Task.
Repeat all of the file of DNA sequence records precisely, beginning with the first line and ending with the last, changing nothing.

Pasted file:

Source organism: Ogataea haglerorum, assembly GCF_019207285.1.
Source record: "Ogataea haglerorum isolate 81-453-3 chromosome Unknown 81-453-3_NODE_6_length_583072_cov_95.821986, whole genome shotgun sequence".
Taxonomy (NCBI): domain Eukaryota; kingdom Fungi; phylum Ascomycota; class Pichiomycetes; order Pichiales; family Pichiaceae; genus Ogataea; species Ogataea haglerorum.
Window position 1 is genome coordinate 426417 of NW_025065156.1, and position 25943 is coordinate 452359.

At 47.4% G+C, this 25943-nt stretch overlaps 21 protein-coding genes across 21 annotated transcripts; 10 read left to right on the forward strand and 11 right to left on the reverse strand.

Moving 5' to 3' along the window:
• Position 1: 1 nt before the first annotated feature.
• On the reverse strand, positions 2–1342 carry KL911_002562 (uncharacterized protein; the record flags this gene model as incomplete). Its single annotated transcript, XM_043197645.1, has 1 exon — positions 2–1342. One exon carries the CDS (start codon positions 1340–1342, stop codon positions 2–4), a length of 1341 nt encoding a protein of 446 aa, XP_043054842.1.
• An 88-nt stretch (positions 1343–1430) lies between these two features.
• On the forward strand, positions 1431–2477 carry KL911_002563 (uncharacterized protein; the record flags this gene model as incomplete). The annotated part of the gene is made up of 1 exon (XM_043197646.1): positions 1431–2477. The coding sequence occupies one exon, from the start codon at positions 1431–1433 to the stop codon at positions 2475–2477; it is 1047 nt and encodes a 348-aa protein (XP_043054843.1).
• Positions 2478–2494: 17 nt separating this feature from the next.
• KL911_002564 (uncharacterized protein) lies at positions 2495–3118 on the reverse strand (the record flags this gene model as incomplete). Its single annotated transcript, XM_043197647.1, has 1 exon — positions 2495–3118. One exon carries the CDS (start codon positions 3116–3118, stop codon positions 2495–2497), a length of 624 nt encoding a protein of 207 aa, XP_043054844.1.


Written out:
Source organism: Ogataea haglerorum, assembly GCF_019207285.1.
Source record: "Ogataea haglerorum isolate 81-453-3 chromosome Unknown 81-453-3_NODE_6_length_583072_cov_95.821986, whole genome shotgun sequence".
Taxonomy (NCBI): domain Eukaryota; kingdom Fungi; phylum Ascomycota; class Pichiomycetes; order Pichiales; family Pichiaceae; genus Ogataea; species Ogataea haglerorum.
Window position 1 is genome coordinate 426417 of NW_025065156.1, and position 25943 is coordinate 452359.

At 47.4% G+C, this 25943-nt stretch overlaps 21 protein-coding genes across 21 annotated transcripts; 10 read left to right on the forward strand and 11 right to left on the reverse strand.

Moving 5' to 3' along the window:
• Position 1: 1 nt before the first annotated feature.
• On the reverse strand, positions 2–1342 carry KL911_002562 (uncharacterized protein; the record flags this gene model as incomplete). Its single annotated transcript, XM_043197645.1, has 1 exon — positions 2–1342. One exon carries the CDS (start codon positions 1340–1342, stop codon positions 2–4), a length of 1341 nt encoding a protein of 446 aa, XP_043054842.1.
• An 88-nt stretch (positions 1343–1430) lies between these two features.
• On the forward strand, positions 1431–2477 carry KL911_002563 (uncharacterized protein; the record flags this gene model as incomplete). The annotated part of the gene is made up of 1 exon (XM_043197646.1): positions 1431–2477. The coding sequence occupies one exon, from the start codon at positions 1431–1433 to the stop codon at positions 2475–2477; it is 1047 nt and encodes a 348-aa protein (XP_043054843.1).
• Positions 2478–2494: 17 nt separating this feature from the next.
• KL911_002564 (uncharacterized protein) lies at positions 2495–3118 on the reverse strand (the record flags this gene model as incomplete). Its single annotated transcript, XM_043197647.1, has 1 exon — positions 2495–3118. One exon carries the CDS (start codon positions 3116–3118, stop codon positions 2495–2497), a length of 624 nt encoding a protein of 207 aa, XP_043054844.1.